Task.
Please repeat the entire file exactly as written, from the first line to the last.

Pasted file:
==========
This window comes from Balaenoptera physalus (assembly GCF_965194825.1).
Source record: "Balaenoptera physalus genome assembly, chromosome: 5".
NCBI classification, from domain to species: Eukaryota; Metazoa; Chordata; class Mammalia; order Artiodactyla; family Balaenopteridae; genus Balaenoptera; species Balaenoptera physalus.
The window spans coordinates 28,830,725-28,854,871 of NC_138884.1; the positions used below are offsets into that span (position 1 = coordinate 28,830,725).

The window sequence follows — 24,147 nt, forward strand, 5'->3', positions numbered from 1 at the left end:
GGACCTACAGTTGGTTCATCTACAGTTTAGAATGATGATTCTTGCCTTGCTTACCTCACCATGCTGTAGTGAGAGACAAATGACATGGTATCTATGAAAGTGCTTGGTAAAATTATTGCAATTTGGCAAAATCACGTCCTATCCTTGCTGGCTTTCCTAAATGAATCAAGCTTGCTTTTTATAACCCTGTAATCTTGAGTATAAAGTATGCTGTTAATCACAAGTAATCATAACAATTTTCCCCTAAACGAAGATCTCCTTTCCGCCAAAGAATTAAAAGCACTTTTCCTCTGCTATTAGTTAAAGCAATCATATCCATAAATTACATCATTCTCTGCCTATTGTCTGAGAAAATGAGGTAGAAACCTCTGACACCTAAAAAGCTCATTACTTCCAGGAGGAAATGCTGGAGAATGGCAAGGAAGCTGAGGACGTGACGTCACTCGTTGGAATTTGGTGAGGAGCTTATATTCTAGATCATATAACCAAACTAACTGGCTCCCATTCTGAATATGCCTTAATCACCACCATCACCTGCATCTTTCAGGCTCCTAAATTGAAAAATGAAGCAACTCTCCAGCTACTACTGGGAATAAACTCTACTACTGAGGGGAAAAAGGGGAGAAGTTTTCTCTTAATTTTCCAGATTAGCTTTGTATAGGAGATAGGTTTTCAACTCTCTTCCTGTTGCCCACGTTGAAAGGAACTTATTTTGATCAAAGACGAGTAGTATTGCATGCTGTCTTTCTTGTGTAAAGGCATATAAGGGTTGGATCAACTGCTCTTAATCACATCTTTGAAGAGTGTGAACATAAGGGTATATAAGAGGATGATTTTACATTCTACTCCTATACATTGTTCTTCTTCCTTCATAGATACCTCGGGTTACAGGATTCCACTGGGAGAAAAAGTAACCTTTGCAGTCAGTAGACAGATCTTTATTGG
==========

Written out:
This window comes from Balaenoptera physalus (assembly GCF_965194825.1).
Source record: "Balaenoptera physalus genome assembly, chromosome: 5".
NCBI classification, from domain to species: Eukaryota; Metazoa; Chordata; class Mammalia; order Artiodactyla; family Balaenopteridae; genus Balaenoptera; species Balaenoptera physalus.
The window spans coordinates 28,830,725-28,854,871 of NC_138884.1; the positions used below are offsets into that span (position 1 = coordinate 28,830,725).

The window sequence follows — 24,147 nt, forward strand, 5'->3', positions numbered from 1 at the left end:
GGACCTACAGTTGGTTCATCTACAGTTTAGAATGATGATTCTTGCCTTGCTTACCTCACCATGCTGTAGTGAGAGACAAATGACATGGTATCTATGAAAGTGCTTGGTAAAATTATTGCAATTTGGCAAAATCACGTCCTATCCTTGCTGGCTTTCCTAAATGAATCAAGCTTGCTTTTTATAACCCTGTAATCTTGAGTATAAAGTATGCTGTTAATCACAAGTAATCATAACAATTTTCCCCTAAACGAAGATCTCCTTTCCGCCAAAGAATTAAAAGCACTTTTCCTCTGCTATTAGTTAAAGCAATCATATCCATAAATTACATCATTCTCTGCCTATTGTCTGAGAAAATGAGGTAGAAACCTCTGACACCTAAAAAGCTCATTACTTCCAGGAGGAAATGCTGGAGAATGGCAAGGAAGCTGAGGACGTGACGTCACTCGTTGGAATTTGGTGAGGAGCTTATATTCTAGATCATATAACCAAACTAACTGGCTCCCATTCTGAATATGCCTTAATCACCACCATCACCTGCATCTTTCAGGCTCCTAAATTGAAAAATGAAGCAACTCTCCAGCTACTACTGGGAATAAACTCTACTACTGAGGGGAAAAAGGGGAGAAGTTTTCTCTTAATTTTCCAGATTAGCTTTGTATAGGAGATAGGTTTTCAACTCTCTTCCTGTTGCCCACGTTGAAAGGAACTTATTTTGATCAAAGACGAGTAGTATTGCATGCTGTCTTTCTTGTGTAAAGGCATATAAGGGTTGGATCAACTGCTCTTAATCACATCTTTGAAGAGTGTGAACATAAGGGTATATAAGAGGATGATTTTACATTCTACTCCTATACATTGTTCTTCTTCCTTCATAGATACCTCGGGTTACAGGATTCCACTGGGAGAAAAAGTAACCTTTGCAGTCAGTAGACAGATCTTTATTGG